How often do you think what you are doing is so urgent and important that you can’t afford to take one minute off, let alone seven? Well, I’ve got news for you. The best time to take a anxiety break is when you think you don’t have the time. That’s exactly when proactive relaxation breaks are the most productive way to spend your time and reduce stress. Not only will they improve your performance, but you could avoid a nasty hospital stay, or even a premature death as a side effect.

If you liked this article, then you’ll love these:

David-KekichDavid Kekich (Living Healthy to 120: Anti-Aging Breakthroughs) is President/CEO of Maximum Life Foundation that focuses on aging research, a 501(c)(3) corporation dedicated to curing aging-related diseases. For more information, visit: www.MaxLife.org. David contributes to our column Living Healthy to 120: Anti-Aging Breakthroughs. MaxLife is helping to make the anti-aging dream a reality with cutting edge Bio-Engineering research and products.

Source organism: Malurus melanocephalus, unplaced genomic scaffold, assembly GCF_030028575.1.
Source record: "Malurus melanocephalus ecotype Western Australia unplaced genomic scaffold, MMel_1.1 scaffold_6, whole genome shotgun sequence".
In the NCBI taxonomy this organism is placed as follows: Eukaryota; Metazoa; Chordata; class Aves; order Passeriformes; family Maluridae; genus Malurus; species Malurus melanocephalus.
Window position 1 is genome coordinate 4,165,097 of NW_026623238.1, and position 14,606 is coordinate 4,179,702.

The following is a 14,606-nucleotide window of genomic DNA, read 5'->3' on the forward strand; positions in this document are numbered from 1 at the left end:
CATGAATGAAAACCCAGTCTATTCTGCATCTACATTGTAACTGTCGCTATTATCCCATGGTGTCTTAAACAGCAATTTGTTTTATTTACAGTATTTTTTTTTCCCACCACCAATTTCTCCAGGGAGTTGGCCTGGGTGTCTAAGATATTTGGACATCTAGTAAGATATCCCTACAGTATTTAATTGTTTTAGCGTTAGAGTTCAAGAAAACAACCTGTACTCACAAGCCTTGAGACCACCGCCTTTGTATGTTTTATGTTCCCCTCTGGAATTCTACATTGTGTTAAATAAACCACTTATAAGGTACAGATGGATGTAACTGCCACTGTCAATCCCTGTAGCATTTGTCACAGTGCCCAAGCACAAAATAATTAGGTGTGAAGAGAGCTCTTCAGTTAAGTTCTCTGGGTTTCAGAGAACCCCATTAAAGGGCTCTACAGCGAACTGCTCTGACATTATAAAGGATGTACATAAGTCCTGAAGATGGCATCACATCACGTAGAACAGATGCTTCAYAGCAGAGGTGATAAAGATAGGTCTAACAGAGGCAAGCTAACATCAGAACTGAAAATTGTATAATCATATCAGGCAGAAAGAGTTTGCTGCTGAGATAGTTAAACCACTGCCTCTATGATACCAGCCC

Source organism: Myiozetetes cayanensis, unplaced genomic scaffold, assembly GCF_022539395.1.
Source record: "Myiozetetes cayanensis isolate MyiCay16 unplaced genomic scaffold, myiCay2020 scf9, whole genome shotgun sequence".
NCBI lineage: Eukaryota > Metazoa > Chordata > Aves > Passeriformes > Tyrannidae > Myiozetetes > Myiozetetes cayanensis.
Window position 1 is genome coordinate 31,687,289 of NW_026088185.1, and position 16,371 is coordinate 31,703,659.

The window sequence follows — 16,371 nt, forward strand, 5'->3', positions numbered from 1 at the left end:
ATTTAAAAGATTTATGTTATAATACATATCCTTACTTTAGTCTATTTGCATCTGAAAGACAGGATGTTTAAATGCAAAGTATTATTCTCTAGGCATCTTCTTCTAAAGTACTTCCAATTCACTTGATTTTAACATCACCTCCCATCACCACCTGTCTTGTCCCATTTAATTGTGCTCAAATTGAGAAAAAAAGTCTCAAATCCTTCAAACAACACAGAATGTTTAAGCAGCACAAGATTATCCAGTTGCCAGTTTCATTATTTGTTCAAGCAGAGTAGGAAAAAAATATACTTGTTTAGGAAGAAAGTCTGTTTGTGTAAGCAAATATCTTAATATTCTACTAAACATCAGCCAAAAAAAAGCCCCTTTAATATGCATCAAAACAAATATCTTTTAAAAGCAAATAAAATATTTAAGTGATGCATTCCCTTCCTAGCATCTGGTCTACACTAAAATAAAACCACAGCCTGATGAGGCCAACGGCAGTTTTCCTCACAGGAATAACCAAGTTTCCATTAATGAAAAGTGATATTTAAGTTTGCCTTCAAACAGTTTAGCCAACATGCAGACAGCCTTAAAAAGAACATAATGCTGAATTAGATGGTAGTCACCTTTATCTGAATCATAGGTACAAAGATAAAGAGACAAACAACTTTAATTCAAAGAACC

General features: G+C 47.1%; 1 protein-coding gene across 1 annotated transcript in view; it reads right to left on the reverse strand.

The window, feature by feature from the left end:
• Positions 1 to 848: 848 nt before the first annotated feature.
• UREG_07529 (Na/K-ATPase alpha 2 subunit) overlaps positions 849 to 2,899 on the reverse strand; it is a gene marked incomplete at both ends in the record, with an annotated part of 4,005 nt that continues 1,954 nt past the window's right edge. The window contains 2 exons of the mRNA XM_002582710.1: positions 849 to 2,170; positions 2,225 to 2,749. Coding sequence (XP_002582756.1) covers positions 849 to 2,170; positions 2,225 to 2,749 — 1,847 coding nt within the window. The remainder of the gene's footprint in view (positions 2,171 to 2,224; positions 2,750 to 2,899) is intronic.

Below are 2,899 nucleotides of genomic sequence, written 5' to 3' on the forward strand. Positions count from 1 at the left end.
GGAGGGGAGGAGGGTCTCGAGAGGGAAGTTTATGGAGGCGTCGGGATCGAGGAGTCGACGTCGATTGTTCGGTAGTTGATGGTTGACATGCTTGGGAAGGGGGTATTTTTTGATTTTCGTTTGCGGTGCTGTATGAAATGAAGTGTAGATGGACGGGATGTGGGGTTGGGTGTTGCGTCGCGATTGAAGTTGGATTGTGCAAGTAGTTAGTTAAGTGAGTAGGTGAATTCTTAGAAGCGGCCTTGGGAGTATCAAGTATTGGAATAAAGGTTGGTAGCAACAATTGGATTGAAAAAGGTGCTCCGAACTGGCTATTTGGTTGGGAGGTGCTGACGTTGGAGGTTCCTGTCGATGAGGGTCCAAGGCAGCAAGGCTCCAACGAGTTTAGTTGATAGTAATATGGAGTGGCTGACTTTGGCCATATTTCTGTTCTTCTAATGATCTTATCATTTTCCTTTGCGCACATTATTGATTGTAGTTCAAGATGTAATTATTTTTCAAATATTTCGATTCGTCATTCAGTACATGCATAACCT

Nutrition for Increasing Brain Function

Foods to fuel your brain, increase your mental performance and sharpen your memory

by Amanda Box

Although each of us is a person made of parts, there is a single part of our body that defines who we are—the brain. It governs our personality, our thought processes and our memories.

The brain is by far the most complex organ within the human body. However, often in our quest to keep our body healthy, we overlook our brain. Typically, our focus concerning health centers on preventing things like heart disease, cancer and diabetes. When it comes to diet, most of our healthy choices have to do with the cardiovascular and digestive systems. The reality is we are ignoring the very part of our body that makes us who we are!

Giving our brain the nourishment it needs should really be our foremost concern. This will preserve our memory, give us the focus we need for daily tasks and keep us in good spirits. Even as we age, having a strong, energetic brain is possible with the proper nutrition!

The brain is a unique organ in that it does not have the ability to store nutrients. This makes it imperative that your daily diet contains the proper nutrition that the brain needs. The brain requires a constant stream of oxygen and nutrients from the blood. What you eat throughout the day directly affects the health of your brain and its ability to function at maximum capacity.

Basing your diet around your brain’s needs can improve your:

  • Memory
  • Focus and concentration
  • Alertness
  • Mood